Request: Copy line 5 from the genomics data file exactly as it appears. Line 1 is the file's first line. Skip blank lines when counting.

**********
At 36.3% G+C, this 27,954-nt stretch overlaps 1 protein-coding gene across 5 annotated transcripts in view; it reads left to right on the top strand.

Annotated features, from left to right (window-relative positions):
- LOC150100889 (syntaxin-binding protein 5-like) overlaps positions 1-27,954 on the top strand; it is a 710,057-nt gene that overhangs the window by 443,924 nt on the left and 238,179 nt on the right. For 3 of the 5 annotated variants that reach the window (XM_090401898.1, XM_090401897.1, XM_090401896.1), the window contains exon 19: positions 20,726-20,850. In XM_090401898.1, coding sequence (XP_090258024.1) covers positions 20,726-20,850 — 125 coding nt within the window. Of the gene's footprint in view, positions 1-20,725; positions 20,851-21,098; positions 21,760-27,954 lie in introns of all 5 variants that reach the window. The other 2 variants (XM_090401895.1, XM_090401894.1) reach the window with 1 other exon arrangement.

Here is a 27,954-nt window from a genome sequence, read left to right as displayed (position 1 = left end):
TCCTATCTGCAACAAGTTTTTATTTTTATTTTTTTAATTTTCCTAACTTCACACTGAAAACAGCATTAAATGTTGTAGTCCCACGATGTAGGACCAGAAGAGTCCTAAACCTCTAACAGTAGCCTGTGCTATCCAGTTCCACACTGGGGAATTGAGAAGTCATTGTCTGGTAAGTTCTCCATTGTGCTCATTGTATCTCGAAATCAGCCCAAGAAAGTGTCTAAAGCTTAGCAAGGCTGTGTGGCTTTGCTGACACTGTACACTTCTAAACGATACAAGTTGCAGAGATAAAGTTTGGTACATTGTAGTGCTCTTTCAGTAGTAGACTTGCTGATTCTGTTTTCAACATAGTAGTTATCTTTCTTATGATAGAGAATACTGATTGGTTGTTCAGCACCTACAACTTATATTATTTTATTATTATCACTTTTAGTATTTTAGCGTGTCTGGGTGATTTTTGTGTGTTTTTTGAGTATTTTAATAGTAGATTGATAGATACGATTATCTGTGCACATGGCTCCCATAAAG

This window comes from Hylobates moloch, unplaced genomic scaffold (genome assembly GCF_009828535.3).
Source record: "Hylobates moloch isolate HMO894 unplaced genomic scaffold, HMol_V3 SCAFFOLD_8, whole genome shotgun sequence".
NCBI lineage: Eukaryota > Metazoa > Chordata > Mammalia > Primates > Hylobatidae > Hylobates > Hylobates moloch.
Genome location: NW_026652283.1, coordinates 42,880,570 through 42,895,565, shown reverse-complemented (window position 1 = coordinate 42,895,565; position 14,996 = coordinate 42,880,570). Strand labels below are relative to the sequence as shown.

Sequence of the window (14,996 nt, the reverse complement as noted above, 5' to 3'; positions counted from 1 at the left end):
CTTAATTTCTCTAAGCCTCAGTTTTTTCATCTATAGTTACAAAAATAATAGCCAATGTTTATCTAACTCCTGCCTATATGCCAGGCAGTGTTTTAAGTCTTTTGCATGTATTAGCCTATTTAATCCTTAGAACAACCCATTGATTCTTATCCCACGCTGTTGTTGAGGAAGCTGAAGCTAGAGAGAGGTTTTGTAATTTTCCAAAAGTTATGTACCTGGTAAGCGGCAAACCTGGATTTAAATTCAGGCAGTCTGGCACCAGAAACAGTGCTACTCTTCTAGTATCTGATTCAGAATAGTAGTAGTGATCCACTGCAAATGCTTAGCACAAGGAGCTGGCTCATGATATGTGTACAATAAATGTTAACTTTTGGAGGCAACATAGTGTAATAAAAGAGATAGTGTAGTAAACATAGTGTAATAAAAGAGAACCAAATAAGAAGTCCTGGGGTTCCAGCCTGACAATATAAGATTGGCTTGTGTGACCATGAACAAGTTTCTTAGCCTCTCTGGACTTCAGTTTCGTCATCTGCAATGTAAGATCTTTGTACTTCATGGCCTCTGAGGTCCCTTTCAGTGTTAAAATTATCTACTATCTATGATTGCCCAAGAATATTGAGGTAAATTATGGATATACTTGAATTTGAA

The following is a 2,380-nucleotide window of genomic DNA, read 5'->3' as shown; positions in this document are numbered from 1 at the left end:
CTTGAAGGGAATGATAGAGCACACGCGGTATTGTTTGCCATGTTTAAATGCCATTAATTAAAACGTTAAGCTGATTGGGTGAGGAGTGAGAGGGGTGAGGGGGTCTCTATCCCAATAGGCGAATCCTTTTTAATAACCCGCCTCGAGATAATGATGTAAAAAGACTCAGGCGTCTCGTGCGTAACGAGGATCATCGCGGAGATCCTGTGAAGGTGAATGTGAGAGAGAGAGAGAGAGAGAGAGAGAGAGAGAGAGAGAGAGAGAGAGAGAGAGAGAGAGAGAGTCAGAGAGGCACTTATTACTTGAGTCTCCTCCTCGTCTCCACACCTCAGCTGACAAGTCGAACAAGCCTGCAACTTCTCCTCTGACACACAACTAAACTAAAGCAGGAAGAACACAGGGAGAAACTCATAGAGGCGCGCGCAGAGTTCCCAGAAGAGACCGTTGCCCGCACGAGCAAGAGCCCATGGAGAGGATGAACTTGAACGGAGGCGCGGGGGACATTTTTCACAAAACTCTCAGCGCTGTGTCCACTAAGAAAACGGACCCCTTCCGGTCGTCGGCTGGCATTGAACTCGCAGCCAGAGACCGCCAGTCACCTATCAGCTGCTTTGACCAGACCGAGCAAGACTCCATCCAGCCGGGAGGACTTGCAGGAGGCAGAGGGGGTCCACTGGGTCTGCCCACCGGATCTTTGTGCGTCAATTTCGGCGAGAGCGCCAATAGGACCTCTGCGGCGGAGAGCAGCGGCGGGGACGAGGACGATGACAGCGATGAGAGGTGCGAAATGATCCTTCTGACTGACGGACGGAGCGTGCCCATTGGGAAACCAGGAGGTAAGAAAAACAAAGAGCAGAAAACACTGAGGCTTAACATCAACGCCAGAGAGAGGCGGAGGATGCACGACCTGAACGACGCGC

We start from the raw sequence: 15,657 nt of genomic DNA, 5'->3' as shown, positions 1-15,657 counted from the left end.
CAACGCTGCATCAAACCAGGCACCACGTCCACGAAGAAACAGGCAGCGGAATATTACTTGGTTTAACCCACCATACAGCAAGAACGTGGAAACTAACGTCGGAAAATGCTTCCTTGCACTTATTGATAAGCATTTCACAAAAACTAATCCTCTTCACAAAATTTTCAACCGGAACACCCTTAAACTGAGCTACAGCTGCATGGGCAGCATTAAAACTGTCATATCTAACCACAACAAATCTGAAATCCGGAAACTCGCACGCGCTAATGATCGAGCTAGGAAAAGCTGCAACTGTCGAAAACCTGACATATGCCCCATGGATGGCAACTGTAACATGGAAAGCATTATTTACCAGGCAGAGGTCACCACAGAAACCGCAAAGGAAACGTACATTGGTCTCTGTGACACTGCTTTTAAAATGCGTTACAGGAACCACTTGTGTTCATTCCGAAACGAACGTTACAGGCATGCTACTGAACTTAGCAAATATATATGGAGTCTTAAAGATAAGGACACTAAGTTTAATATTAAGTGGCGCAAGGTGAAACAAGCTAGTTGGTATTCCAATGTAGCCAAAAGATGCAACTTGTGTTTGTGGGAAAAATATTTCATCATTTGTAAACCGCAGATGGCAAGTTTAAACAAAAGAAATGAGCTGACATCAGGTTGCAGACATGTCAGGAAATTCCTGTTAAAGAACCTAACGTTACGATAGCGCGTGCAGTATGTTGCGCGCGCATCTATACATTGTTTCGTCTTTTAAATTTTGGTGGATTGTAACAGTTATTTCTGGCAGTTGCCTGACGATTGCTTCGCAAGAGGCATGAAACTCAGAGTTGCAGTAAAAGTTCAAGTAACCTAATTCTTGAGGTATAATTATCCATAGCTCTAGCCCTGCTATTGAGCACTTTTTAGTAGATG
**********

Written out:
TCCTATCTGCAACAAGTTTTTATTTTTATTTTTTTAATTTTCCTAACTTCACACTGAAAACAGCATTAAATGTTGTAGTCCCACGATGTAGGACCAGAAGAGTCCTAAACCTCTAACAGTAGCCTGTGCTATCCAGTTCCACACTGGGGAATTGAGAAGTCATTGTCTGGTAAGTTCTCCATTGTGCTCATTGTATCTCGAAATCAGCCCAAGAAAGTGTCTAAAGCTTAGCAAGGCTGTGTGGCTTTGCTGACACTGTACACTTCTAAACGATACAAGTTGCAGAGATAAAGTTTGGTACATTGTAGTGCTCTTTCAGTAGTAGACTTGCTGATTCTGTTTTCAACATAGTAGTTATCTTTCTTATGATAGAGAATACTGATTGGTTGTTCAGCACCTACAACTTATATTATTTTATTATTATCACTTTTAGTATTTTAGCGTGTCTGGGTGATTTTTGTGTGTTTTTTGAGTATTTTAATAGTAGATTGATAGATACGATTATCTGTGCACATGGCTCCCATAAAG